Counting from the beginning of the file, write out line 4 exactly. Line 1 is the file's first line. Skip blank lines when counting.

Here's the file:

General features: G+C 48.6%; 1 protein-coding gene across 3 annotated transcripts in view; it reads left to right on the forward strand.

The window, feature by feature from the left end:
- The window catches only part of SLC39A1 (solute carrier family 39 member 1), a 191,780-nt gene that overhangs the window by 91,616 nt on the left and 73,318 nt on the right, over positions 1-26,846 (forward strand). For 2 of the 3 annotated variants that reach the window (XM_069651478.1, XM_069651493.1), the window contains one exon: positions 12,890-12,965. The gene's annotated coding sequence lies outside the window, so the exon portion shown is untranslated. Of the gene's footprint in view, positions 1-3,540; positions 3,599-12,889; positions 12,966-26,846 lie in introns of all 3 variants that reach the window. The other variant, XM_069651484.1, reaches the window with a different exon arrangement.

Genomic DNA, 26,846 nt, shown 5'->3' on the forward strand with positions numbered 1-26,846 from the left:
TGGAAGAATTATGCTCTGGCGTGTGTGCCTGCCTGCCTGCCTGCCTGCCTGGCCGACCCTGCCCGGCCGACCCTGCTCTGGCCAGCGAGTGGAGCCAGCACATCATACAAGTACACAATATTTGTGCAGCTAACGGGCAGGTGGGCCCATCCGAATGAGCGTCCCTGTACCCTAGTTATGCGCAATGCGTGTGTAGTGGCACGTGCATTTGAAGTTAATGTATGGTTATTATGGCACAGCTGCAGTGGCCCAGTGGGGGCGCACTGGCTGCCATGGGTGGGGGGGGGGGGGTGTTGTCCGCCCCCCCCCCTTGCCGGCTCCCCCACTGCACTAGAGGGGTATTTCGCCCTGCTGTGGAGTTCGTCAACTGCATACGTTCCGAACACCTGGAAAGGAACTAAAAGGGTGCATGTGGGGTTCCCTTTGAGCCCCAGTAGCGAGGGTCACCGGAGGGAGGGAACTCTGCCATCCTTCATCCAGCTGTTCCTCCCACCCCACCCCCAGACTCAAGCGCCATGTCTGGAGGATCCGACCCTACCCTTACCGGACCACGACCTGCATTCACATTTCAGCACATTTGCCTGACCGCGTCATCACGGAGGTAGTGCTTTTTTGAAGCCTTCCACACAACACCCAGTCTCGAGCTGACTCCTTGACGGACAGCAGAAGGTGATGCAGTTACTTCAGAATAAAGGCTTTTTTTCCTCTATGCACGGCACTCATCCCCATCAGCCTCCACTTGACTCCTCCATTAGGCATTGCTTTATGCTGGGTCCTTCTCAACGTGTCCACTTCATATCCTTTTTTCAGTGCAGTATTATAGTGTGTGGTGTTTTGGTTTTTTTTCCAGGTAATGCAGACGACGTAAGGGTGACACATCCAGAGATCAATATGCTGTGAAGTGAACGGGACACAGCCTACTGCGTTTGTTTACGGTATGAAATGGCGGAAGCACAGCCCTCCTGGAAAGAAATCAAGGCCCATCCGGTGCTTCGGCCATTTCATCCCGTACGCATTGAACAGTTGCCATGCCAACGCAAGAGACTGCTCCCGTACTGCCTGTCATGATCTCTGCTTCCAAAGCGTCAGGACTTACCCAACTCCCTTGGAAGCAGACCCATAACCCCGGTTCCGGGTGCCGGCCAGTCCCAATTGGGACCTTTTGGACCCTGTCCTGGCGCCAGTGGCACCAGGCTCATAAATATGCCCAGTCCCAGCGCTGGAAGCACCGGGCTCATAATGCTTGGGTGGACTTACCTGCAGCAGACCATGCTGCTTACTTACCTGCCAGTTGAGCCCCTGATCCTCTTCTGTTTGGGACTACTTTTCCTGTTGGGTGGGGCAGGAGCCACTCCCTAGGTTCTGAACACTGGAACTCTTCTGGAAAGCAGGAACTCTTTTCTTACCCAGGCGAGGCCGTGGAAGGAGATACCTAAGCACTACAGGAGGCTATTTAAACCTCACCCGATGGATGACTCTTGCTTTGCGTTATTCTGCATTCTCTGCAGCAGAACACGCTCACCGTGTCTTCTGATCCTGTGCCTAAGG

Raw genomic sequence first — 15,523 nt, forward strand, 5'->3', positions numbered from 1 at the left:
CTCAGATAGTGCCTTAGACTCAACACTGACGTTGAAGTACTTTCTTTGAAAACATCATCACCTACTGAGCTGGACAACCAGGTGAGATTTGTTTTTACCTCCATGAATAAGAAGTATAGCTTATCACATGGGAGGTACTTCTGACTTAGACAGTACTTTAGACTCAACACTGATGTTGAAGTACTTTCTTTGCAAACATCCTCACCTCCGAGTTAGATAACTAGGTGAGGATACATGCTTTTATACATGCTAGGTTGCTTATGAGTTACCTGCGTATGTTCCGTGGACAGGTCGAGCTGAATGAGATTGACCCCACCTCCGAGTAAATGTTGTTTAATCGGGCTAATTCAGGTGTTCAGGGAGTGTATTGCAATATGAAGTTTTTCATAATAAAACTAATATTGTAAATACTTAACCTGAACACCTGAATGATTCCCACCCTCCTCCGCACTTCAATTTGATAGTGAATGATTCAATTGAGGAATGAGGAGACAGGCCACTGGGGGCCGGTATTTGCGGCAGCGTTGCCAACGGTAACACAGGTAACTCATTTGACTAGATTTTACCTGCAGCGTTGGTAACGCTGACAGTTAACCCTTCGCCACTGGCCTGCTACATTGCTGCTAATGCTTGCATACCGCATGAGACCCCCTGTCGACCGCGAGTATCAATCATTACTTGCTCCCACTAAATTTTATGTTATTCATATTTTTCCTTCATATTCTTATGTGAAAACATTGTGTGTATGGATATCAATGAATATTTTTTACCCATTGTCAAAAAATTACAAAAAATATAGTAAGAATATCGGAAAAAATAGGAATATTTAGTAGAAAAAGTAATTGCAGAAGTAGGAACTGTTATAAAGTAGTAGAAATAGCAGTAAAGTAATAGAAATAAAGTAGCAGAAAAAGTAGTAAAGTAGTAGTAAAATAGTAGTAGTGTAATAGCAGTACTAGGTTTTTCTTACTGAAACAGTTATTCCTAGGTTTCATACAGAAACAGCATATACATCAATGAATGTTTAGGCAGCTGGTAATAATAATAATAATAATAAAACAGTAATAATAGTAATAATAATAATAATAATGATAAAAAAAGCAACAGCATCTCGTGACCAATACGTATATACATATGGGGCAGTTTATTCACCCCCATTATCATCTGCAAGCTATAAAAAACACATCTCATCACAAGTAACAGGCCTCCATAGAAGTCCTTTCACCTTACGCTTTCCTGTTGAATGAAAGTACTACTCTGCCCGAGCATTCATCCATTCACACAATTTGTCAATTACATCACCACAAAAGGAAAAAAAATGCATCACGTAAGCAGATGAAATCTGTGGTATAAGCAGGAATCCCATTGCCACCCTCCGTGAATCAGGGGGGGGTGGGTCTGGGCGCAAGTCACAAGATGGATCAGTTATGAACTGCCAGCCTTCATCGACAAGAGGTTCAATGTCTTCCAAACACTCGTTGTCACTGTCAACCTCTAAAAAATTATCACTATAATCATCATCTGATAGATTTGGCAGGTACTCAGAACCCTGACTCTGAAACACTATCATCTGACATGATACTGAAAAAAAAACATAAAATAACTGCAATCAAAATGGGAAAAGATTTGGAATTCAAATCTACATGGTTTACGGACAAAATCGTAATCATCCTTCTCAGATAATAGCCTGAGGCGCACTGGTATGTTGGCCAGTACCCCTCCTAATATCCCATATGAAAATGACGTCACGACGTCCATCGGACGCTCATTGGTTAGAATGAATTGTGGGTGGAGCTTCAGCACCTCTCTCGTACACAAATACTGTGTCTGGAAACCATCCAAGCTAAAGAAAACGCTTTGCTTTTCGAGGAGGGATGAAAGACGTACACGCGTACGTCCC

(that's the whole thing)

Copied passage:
Genomic DNA, 26,846 nt, shown 5'->3' on the forward strand with positions numbered 1-26,846 from the left: